Most people think of gỏi cuốn (fresh Spring Rolls with shrimp and lettuce) when they think of Vietnamese cuisine. Yes, this is a good indicator of the eating culture here; light, healthy and filled with fresh vegetables and seafood - but I'm actually not a big fan of Spring Rolls. I feel there's another roll in the neighborhood that brings more of a punch to the table. His ancestors may have called China home, but today he's got his green card and makes a steady income in the socialist republic of Việt Nam.
Hi. I'm bò bía. Have you meet my sweetheart?
This snack originally derived from the Fujian province of China. There it's called Popiah and the wrapping is a thin wheat-flour 'crepe', while upon entering Việt Nam several years ago it underwent some changes at customs. The wheat flour wrap was substituted with - go figure - rice paper, and the name turned into bò bía, so it sounds all Vietnamese like. Many of the fillings changed as well.
So what's wrapped up in there? Like R-Kelly at a quinceanera, I know you're just dying to get inside. For starters, steamed strips of jicama (củ sắn), thin slices of dried Chinese sausage (lạp xưởng) - [essentially a dried form of the grilled sausages (香腸) I ate in Taiwan], baby dried shrimp (tôm khô), crushed peanuts (đậu phộng), lettuce (xa lát) and basil (rau quế). A dipping sauce of fermented soybeans called Tương accompanies the bò bía. Don't forget the fried shallots and chili pepper. There's just so much packed into this snack you can't really pin down a specific flavor, but I honestly appreciate the fishy/saltiness the dried shrimp bring. The jicama should still have a slight crunch to it, not too mushy. Send them back to the kitchen if that's the case.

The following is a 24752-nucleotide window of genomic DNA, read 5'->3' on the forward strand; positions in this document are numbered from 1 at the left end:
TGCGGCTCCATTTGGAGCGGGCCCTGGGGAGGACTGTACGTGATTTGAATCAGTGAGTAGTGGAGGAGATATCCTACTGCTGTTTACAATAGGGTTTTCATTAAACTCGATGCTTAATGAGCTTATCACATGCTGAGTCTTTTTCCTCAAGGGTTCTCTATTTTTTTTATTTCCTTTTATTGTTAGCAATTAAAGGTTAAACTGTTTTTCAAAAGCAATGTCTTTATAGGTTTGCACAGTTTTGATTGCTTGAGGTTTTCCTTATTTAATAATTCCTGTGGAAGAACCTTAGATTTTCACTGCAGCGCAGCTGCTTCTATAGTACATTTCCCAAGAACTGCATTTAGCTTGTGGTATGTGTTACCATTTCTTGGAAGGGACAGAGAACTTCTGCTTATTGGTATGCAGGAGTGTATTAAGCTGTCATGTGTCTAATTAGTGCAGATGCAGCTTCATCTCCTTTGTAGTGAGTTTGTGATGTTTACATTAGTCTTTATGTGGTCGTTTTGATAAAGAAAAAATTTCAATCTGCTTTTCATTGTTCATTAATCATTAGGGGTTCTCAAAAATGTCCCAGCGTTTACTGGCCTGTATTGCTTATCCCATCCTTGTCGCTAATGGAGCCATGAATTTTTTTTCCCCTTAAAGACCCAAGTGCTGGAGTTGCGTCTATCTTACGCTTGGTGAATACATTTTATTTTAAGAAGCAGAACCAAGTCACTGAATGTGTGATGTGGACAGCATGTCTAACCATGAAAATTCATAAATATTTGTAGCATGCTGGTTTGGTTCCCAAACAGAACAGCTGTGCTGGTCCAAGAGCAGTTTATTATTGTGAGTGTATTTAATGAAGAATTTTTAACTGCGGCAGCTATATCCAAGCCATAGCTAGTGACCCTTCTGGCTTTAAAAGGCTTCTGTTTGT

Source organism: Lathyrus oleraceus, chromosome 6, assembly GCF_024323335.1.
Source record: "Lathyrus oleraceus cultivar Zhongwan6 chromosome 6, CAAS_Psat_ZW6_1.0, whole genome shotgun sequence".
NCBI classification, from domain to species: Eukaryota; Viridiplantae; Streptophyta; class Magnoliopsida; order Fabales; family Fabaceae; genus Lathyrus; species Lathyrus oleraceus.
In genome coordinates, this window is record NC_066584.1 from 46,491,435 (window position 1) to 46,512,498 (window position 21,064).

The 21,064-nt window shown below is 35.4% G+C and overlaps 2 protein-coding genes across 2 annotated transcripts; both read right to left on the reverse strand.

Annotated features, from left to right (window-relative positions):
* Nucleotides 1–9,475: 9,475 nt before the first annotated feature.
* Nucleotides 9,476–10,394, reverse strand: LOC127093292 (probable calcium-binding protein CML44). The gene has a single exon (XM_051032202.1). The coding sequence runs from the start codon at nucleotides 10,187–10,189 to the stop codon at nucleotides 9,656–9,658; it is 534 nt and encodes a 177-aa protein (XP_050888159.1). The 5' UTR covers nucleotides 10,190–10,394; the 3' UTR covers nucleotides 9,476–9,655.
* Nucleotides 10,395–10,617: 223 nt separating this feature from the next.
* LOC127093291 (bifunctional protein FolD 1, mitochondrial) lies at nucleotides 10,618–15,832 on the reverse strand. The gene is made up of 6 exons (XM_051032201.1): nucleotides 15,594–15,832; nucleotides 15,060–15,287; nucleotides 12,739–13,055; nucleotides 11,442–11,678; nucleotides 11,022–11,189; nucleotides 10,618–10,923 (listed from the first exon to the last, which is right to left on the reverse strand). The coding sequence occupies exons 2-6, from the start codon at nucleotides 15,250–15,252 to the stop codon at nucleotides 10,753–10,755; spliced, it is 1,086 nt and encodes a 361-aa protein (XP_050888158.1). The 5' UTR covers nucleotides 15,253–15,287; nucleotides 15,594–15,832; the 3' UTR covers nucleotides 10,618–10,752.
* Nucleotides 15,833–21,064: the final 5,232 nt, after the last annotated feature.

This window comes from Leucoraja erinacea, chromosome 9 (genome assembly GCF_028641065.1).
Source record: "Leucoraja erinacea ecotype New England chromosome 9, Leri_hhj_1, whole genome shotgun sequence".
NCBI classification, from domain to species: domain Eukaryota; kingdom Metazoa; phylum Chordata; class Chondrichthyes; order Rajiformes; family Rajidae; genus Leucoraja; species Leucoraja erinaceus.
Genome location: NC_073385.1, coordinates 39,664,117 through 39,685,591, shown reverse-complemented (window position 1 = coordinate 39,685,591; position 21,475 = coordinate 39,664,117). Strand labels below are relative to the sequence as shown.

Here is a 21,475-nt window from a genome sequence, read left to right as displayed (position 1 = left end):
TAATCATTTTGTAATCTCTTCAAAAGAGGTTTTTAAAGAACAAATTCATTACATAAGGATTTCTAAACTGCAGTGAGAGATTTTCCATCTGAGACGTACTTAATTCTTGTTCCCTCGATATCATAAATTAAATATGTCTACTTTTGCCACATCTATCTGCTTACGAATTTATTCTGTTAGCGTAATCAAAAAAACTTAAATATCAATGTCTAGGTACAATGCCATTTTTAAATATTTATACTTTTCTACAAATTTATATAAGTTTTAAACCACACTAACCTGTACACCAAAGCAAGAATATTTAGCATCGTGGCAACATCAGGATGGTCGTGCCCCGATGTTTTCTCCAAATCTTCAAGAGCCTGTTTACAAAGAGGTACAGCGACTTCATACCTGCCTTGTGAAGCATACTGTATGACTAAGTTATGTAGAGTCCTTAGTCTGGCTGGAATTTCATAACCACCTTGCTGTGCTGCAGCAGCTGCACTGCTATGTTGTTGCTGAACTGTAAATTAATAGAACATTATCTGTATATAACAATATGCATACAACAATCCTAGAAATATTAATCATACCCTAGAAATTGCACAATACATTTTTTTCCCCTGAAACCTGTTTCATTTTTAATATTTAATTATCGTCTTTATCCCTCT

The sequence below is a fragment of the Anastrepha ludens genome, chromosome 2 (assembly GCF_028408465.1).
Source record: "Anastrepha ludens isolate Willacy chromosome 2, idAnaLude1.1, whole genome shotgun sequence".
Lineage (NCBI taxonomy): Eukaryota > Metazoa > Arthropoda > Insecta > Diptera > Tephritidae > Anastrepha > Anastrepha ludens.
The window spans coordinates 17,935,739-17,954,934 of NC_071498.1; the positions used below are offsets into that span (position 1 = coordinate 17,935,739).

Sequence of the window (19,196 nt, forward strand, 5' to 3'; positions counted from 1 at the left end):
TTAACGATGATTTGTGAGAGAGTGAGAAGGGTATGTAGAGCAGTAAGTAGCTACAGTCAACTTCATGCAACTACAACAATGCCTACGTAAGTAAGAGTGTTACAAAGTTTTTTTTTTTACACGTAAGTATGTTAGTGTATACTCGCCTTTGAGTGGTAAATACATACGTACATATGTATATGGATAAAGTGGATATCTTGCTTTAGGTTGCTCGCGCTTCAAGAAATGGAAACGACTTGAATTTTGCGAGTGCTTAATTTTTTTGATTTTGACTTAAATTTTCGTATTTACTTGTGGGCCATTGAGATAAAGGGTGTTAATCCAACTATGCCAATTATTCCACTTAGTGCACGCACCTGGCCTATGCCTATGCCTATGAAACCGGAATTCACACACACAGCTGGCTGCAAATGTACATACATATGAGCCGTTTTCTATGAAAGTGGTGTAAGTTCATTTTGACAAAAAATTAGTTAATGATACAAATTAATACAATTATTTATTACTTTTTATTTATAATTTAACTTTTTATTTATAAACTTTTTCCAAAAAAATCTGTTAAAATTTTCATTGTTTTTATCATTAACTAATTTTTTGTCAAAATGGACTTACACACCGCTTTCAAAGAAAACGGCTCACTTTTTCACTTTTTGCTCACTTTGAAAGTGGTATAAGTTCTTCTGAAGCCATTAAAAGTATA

How can you resist the lady's charm? bò bía can be found in the Chợ Lớn district of Hồ Chí Minh and randomly throughout the other districts.
When you don't want a meal, when you're noodled or riced out - reach for bò bía, then reach for the heavens. 1.500 - 2.500 VND a roll (8 - 14 cents).